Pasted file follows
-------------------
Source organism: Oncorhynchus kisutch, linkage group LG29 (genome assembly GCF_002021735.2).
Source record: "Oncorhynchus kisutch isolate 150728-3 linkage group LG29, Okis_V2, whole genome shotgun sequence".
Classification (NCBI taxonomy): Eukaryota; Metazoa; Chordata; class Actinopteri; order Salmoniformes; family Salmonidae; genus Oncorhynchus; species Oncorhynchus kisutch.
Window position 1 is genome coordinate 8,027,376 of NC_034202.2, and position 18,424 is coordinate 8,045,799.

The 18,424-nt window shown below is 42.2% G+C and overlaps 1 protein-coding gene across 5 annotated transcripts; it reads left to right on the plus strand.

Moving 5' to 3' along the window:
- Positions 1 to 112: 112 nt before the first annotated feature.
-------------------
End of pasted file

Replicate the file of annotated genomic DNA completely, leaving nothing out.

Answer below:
Source organism: Oncorhynchus kisutch, linkage group LG29 (genome assembly GCF_002021735.2).
Source record: "Oncorhynchus kisutch isolate 150728-3 linkage group LG29, Okis_V2, whole genome shotgun sequence".
Classification (NCBI taxonomy): Eukaryota; Metazoa; Chordata; class Actinopteri; order Salmoniformes; family Salmonidae; genus Oncorhynchus; species Oncorhynchus kisutch.
Window position 1 is genome coordinate 8,027,376 of NC_034202.2, and position 18,424 is coordinate 8,045,799.

The 18,424-nt window shown below is 42.2% G+C and overlaps 1 protein-coding gene across 5 annotated transcripts; it reads left to right on the plus strand.

Moving 5' to 3' along the window:
- Positions 1 to 112: 112 nt before the first annotated feature.